Here's an interesting piece on efforts to balance local use rights, conservation and bioprospecting on Coiba, the largest Central American Pacific island; an island that appears to be a fountainhead of medically-useful species:
The 10-mile wide and 30-mile long island possesses a unique ecology that may host potential drugs for treating numerous ills. The future of Coiba depends on how its resources are managed by the government.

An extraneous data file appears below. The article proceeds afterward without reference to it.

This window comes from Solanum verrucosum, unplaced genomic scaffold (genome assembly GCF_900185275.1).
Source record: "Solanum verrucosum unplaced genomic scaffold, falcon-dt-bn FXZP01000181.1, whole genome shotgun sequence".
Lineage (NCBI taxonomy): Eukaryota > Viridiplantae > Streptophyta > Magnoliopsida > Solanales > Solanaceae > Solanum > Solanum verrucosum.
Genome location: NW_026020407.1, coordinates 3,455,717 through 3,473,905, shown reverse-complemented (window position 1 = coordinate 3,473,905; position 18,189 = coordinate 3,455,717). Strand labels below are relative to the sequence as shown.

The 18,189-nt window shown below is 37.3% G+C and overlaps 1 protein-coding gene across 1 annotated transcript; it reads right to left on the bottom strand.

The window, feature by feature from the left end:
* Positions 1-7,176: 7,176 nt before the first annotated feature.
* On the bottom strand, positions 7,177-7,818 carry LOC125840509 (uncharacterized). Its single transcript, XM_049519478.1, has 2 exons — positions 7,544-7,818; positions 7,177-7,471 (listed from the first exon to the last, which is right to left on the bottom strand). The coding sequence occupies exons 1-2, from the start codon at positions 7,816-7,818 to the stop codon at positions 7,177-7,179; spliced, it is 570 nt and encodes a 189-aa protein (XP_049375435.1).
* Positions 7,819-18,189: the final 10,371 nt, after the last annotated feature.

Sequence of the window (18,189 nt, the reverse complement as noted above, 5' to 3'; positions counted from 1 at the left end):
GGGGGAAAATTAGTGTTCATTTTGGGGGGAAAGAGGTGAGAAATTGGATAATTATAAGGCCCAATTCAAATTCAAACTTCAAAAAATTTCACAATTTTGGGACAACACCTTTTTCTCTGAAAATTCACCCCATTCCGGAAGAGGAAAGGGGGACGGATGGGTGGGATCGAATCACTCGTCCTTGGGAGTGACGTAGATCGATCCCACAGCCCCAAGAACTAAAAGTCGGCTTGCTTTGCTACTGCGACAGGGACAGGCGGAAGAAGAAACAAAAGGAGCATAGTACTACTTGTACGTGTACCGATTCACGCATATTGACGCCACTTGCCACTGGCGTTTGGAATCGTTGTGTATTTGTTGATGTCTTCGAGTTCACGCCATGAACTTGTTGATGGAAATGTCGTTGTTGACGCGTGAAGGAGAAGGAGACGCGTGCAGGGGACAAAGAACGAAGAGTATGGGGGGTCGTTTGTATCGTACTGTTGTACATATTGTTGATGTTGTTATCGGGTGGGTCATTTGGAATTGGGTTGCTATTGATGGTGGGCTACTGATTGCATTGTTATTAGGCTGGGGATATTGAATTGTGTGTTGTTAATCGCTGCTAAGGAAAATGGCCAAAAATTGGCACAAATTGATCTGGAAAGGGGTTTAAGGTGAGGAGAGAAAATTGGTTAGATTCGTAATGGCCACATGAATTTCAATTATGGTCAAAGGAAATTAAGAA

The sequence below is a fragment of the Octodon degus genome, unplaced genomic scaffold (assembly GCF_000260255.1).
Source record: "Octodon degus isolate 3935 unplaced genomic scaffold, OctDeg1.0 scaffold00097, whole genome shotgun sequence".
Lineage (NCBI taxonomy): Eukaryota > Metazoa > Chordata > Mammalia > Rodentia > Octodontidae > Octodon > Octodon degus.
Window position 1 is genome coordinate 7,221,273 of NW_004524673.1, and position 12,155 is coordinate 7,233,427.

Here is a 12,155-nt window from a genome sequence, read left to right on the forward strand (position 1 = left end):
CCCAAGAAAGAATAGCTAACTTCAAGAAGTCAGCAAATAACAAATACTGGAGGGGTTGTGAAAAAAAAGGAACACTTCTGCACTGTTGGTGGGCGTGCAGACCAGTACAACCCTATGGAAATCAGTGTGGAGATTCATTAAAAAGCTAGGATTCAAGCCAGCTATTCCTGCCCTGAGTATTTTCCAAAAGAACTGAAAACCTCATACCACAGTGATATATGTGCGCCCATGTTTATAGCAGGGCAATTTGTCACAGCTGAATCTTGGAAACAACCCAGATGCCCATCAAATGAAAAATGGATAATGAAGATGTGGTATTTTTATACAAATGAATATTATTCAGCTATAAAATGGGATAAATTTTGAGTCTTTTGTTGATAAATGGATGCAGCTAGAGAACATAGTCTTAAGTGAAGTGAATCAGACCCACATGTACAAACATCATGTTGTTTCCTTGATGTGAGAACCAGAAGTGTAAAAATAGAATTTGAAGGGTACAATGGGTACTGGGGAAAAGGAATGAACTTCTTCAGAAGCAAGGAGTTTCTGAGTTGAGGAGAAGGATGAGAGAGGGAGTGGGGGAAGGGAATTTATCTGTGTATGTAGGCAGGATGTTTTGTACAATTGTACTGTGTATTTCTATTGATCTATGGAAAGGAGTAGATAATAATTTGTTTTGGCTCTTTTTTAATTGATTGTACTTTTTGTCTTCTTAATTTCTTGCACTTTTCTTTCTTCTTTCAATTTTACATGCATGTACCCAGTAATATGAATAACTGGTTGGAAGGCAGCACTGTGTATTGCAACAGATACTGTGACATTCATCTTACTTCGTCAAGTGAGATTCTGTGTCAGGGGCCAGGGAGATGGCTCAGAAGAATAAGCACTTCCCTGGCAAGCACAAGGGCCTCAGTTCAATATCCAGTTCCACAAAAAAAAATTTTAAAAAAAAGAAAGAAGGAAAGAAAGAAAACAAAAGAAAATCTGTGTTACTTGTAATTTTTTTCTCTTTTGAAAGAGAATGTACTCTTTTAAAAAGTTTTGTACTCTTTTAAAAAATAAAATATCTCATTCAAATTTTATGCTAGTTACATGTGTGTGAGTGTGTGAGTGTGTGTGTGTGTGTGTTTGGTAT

Coiba and its surrounding waters were established as a national park in 1991 but initially this legislation did little to protect the islands 4200 acres (1700 hectares) of coral reef which was endangered due to heavy fishing. The island was almost opened up to developers for the construction of resorts, golf courses and the like in 2002, but these plans were derailed in light of recent discoveries on the reefs of Coiba.